That is not true. They tried every way in the world to get England and company to rat out their superiors and they never did. England and the lead guy who got ten years could have saved themselves a lot of time in prison by pleading guilty and fingering high ups but they never did, because they couldn’t. It really was the case of a bunch of jerks on the night shift getting bored and crazy. Moreover, all of the people they tortured were low level nobodies. It is not like they were doing this to high level detainees. If they had been ordered to torture, they would have been ordered to torture someone who mattered.

  22. Article 88, of the UCMJ states:

    “Any commissioned officer who uses contemptuous words against the President, the Vice President, Congress, the Secretary of Defense, the Secretary of a military department, the Secretary of Transportation, or the Governor or legislature of any State, Territory, Commonwealth, or possession in which he is on duty or present shall be punished as a court-martial may direct.”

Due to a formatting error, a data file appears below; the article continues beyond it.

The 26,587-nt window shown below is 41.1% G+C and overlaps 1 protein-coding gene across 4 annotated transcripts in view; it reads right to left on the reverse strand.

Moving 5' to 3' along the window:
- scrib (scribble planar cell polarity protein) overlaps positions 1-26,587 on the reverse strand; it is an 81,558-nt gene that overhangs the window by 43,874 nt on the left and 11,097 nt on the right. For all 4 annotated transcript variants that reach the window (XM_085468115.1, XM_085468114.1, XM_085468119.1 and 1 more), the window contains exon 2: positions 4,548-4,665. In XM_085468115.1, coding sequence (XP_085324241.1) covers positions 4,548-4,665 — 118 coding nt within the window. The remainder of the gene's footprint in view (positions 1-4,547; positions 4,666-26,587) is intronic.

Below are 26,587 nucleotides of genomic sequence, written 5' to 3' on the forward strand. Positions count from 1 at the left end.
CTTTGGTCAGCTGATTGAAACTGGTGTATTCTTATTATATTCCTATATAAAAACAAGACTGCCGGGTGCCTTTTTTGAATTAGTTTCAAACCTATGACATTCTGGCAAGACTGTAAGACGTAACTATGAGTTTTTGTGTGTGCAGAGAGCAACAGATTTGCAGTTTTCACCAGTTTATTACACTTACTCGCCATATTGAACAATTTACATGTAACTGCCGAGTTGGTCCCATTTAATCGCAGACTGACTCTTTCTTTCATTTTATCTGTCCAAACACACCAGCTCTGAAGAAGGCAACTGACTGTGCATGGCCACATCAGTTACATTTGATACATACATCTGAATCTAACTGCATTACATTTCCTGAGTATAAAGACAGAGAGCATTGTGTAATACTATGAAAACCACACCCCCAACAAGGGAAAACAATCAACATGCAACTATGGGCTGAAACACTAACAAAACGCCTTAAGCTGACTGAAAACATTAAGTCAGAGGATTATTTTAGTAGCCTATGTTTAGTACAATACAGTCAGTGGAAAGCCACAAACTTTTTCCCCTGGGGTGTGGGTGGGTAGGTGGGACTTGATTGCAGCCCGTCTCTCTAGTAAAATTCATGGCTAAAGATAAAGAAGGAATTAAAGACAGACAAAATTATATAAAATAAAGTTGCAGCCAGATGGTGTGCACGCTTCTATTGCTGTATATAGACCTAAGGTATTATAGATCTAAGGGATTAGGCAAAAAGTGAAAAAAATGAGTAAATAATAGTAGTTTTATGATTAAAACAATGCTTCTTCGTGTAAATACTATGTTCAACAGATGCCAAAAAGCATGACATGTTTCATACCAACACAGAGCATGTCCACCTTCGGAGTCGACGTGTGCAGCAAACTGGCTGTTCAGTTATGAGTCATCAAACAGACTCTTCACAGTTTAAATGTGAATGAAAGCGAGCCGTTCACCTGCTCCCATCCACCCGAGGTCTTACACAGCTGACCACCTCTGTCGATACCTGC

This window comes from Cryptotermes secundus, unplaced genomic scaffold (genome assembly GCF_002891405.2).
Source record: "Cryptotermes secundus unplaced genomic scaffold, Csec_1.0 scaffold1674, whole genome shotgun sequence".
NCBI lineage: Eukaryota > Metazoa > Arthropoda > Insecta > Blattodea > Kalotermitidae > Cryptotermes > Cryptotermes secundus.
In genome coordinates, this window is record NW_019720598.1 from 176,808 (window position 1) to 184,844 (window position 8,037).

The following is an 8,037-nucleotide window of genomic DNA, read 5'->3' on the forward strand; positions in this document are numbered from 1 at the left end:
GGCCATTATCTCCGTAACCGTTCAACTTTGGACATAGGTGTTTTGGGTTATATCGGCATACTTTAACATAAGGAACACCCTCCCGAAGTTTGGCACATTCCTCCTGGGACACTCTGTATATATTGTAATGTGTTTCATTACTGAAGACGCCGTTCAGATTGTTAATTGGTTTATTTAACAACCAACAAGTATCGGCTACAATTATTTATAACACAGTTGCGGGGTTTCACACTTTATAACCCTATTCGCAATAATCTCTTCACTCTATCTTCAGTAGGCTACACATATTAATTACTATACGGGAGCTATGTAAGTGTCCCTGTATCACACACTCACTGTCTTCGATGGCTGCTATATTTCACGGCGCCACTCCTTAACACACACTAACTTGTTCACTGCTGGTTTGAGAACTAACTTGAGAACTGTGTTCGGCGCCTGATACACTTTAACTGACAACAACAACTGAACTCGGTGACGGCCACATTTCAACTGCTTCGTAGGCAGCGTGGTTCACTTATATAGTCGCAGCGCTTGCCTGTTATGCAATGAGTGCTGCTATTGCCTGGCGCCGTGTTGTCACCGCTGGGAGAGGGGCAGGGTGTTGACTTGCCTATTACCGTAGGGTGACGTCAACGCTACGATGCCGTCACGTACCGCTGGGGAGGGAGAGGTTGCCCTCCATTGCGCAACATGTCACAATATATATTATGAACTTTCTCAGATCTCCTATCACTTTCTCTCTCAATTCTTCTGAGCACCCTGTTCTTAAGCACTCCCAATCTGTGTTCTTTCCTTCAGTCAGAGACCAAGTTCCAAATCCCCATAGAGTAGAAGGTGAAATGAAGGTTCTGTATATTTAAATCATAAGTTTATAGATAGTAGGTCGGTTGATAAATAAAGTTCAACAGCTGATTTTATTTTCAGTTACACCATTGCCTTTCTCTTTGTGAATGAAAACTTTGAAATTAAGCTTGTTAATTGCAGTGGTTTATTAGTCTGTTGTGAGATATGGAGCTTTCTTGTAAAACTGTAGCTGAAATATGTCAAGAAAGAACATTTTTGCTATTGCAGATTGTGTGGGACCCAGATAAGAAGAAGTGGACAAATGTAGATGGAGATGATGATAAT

I’ll leave it to others to determine if calling a jackass a ‘coward’ is contemptuous.

    Still, as much as I detest Graham and his opportunistic preening, Karpinksi is no less an opportunist.

    Nothing in the fallout of Abu Ghraib or in the making of a movie (that’s most likely NOT a balances investigation) absolves her of her miserable failure as a commander.

    The only thing I’ll say in her defense regarding fairness is that a lot of other officers and enlisted should have gotten slammed as well. It wasn’t fair to single her out.

  23. You just didn’t hear about them because there were no sexy pictures and media had no agenda to discredit the war in Afghanistan like they did with the war in Iraq.

    Discredit? Are you for real, dude??? We wouldn’t be in this mess of a war if the media didn’t play cheerleader for it since before day one.

    Sure, they want to distance themselves from the fiasco now that the vast majority is against it, but this war is as much their baby as it is Bush’s.

  24. Do I have the gist of the original thread right?

    Senator who had nothing to do with Abu Ghraib: Bad Guy.

    General overseeing the abuses at Abu Ghraib: Good guy.

  25. John,

    1. I think you’re right about AG getting more press than Baghram because of the pictures, but dead wrong about the media. The media was openly cheerleading for this war when those pictures came out.